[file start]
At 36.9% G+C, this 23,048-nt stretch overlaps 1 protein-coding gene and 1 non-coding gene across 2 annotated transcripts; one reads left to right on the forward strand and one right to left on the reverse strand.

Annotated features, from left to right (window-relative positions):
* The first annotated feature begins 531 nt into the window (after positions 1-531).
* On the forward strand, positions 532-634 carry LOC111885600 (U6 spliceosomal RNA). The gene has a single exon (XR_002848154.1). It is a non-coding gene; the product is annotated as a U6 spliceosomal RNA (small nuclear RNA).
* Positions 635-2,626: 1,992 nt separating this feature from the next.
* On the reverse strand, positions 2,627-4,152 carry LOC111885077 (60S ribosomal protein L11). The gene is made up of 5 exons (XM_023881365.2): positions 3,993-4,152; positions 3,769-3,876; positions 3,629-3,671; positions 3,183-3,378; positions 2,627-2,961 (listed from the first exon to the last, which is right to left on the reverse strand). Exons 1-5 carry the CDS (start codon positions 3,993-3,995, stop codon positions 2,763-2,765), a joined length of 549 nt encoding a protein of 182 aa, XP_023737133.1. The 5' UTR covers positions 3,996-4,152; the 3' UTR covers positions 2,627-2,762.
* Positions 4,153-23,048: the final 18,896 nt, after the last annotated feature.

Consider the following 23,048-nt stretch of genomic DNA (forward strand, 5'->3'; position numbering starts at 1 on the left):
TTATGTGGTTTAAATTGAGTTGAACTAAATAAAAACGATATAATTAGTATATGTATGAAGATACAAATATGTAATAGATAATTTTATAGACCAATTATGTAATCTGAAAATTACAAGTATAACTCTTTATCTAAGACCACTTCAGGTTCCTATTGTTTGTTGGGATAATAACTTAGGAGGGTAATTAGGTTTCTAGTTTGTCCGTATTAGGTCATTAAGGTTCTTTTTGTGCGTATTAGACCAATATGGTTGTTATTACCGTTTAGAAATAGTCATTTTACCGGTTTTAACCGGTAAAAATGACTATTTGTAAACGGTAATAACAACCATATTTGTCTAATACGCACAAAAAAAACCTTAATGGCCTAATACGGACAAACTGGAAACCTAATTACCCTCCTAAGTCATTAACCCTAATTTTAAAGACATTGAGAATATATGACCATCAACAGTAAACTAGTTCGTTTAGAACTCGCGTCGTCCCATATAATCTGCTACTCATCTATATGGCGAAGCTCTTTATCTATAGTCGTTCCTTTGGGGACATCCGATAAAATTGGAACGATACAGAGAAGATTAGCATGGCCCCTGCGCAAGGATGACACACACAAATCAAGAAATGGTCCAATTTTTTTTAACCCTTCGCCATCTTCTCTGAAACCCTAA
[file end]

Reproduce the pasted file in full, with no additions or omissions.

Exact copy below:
At 36.9% G+C, this 23,048-nt stretch overlaps 1 protein-coding gene and 1 non-coding gene across 2 annotated transcripts; one reads left to right on the forward strand and one right to left on the reverse strand.

Annotated features, from left to right (window-relative positions):
* The first annotated feature begins 531 nt into the window (after positions 1-531).
* On the forward strand, positions 532-634 carry LOC111885600 (U6 spliceosomal RNA). The gene has a single exon (XR_002848154.1). It is a non-coding gene; the product is annotated as a U6 spliceosomal RNA (small nuclear RNA).
* Positions 635-2,626: 1,992 nt separating this feature from the next.
* On the reverse strand, positions 2,627-4,152 carry LOC111885077 (60S ribosomal protein L11). The gene is made up of 5 exons (XM_023881365.2): positions 3,993-4,152; positions 3,769-3,876; positions 3,629-3,671; positions 3,183-3,378; positions 2,627-2,961 (listed from the first exon to the last, which is right to left on the reverse strand). Exons 1-5 carry the CDS (start codon positions 3,993-3,995, stop codon positions 2,763-2,765), a joined length of 549 nt encoding a protein of 182 aa, XP_023737133.1. The 5' UTR covers positions 3,996-4,152; the 3' UTR covers positions 2,627-2,762.
* Positions 4,153-23,048: the final 18,896 nt, after the last annotated feature.

Consider the following 23,048-nt stretch of genomic DNA (forward strand, 5'->3'; position numbering starts at 1 on the left):
TTATGTGGTTTAAATTGAGTTGAACTAAATAAAAACGATATAATTAGTATATGTATGAAGATACAAATATGTAATAGATAATTTTATAGACCAATTATGTAATCTGAAAATTACAAGTATAACTCTTTATCTAAGACCACTTCAGGTTCCTATTGTTTGTTGGGATAATAACTTAGGAGGGTAATTAGGTTTCTAGTTTGTCCGTATTAGGTCATTAAGGTTCTTTTTGTGCGTATTAGACCAATATGGTTGTTATTACCGTTTAGAAATAGTCATTTTACCGGTTTTAACCGGTAAAAATGACTATTTGTAAACGGTAATAACAACCATATTTGTCTAATACGCACAAAAAAAACCTTAATGGCCTAATACGGACAAACTGGAAACCTAATTACCCTCCTAAGTCATTAACCCTAATTTTAAAGACATTGAGAATATATGACCATCAACAGTAAACTAGTTCGTTTAGAACTCGCGTCGTCCCATATAATCTGCTACTCATCTATATGGCGAAGCTCTTTATCTATAGTCGTTCCTTTGGGGACATCCGATAAAATTGGAACGATACAGAGAAGATTAGCATGGCCCCTGCGCAAGGATGACACACACAAATCAAGAAATGGTCCAATTTTTTTTAACCCTTCGCCATCTTCTCTGAAACCCTAA